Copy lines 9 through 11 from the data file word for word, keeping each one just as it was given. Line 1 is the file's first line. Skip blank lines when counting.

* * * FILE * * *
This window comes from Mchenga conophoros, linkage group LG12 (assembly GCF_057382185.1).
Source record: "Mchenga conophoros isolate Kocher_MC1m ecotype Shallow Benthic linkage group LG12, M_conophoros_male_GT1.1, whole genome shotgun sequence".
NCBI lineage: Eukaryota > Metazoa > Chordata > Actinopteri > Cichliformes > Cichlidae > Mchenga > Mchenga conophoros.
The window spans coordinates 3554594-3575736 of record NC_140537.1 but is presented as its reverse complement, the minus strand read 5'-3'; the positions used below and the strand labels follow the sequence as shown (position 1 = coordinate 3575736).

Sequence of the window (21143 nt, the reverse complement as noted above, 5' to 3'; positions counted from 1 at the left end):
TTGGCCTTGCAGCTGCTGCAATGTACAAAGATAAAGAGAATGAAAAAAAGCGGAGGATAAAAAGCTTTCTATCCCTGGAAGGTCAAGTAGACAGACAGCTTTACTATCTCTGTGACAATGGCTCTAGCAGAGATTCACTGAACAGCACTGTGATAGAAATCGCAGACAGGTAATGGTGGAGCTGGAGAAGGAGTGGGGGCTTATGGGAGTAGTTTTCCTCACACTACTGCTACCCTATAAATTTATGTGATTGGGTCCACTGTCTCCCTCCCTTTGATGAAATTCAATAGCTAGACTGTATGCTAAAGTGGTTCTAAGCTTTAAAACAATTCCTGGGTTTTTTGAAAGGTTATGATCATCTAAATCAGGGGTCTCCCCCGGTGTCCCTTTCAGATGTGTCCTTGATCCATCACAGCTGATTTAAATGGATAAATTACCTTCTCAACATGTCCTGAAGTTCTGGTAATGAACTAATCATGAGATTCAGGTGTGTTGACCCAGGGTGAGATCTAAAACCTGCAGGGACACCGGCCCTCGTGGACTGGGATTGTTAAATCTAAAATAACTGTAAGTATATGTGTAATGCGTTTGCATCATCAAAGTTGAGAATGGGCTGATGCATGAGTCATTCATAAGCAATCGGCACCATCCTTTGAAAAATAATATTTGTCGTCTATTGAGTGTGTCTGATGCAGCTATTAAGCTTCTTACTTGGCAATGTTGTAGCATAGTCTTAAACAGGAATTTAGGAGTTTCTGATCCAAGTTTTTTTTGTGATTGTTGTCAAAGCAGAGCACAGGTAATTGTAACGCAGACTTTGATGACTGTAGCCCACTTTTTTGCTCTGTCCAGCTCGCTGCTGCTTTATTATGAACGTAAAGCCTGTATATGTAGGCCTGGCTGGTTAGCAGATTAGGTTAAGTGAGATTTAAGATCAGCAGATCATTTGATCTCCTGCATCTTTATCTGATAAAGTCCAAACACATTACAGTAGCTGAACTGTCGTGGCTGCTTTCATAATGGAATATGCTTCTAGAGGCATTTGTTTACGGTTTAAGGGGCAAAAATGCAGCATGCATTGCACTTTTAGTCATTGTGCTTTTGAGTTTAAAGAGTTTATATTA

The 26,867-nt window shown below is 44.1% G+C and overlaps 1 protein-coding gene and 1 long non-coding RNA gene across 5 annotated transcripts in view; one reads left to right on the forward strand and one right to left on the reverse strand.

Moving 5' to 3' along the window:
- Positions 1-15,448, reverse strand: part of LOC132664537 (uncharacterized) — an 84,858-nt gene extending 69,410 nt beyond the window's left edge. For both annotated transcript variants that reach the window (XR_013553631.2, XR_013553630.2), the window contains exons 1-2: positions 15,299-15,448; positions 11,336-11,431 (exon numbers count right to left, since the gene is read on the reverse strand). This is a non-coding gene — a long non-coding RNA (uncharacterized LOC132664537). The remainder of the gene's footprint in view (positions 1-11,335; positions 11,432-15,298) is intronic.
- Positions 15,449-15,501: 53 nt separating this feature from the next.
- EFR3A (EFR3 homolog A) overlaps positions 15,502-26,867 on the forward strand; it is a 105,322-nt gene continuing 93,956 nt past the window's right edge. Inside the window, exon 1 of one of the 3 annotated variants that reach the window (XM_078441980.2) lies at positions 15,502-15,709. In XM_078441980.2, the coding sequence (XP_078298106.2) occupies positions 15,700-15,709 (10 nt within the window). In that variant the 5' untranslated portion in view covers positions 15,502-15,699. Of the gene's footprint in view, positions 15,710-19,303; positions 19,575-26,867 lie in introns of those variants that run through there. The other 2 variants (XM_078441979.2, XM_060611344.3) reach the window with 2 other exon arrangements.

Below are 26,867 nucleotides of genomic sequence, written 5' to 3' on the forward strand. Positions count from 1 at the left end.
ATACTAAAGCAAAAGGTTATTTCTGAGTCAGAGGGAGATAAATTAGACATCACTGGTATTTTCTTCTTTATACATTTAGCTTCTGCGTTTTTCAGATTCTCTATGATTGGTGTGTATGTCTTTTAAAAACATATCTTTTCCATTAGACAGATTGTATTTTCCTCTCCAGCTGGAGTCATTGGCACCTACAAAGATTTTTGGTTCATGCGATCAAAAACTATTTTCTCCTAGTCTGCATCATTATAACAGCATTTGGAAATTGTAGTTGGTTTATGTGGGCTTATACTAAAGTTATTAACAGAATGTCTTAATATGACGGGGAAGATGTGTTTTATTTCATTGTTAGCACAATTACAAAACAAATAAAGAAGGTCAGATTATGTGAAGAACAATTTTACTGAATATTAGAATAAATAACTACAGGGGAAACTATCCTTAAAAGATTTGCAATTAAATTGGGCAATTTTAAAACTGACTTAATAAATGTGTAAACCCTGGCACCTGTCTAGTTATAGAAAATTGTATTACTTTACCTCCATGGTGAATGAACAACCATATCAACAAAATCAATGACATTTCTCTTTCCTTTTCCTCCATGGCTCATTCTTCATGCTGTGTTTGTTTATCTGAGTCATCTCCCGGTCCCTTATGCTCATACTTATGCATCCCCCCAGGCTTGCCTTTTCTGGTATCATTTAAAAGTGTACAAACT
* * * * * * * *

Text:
- Positions 1-15,448, reverse strand: part of LOC132664537 (uncharacterized) — an 84,858-nt gene extending 69,410 nt beyond the window's left edge. For both annotated transcript variants that reach the window (XR_013553631.2, XR_013553630.2), the window contains exons 1-2: positions 15,299-15,448; positions 11,336-11,431 (exon numbers count right to left, since the gene is read on the reverse strand). This is a non-coding gene — a long non-coding RNA (uncharacterized LOC132664537). The remainder of the gene's footprint in view (positions 1-11,335; positions 11,432-15,298) is intronic.
- Positions 15,449-15,501: 53 nt separating this feature from the next.
- EFR3A (EFR3 homolog A) overlaps positions 15,502-26,867 on the forward strand; it is a 105,322-nt gene continuing 93,956 nt past the window's right edge. Inside the window, exon 1 of one of the 3 annotated variants that reach the window (XM_078441980.2) lies at positions 15,502-15,709. In XM_078441980.2, the coding sequence (XP_078298106.2) occupies positions 15,700-15,709 (10 nt within the window). In that variant the 5' untranslated portion in view covers positions 15,502-15,699. Of the gene's footprint in view, positions 15,710-19,303; positions 19,575-26,867 lie in introns of those variants that run through there. The other 2 variants (XM_078441979.2, XM_060611344.3) reach the window with 2 other exon arrangements.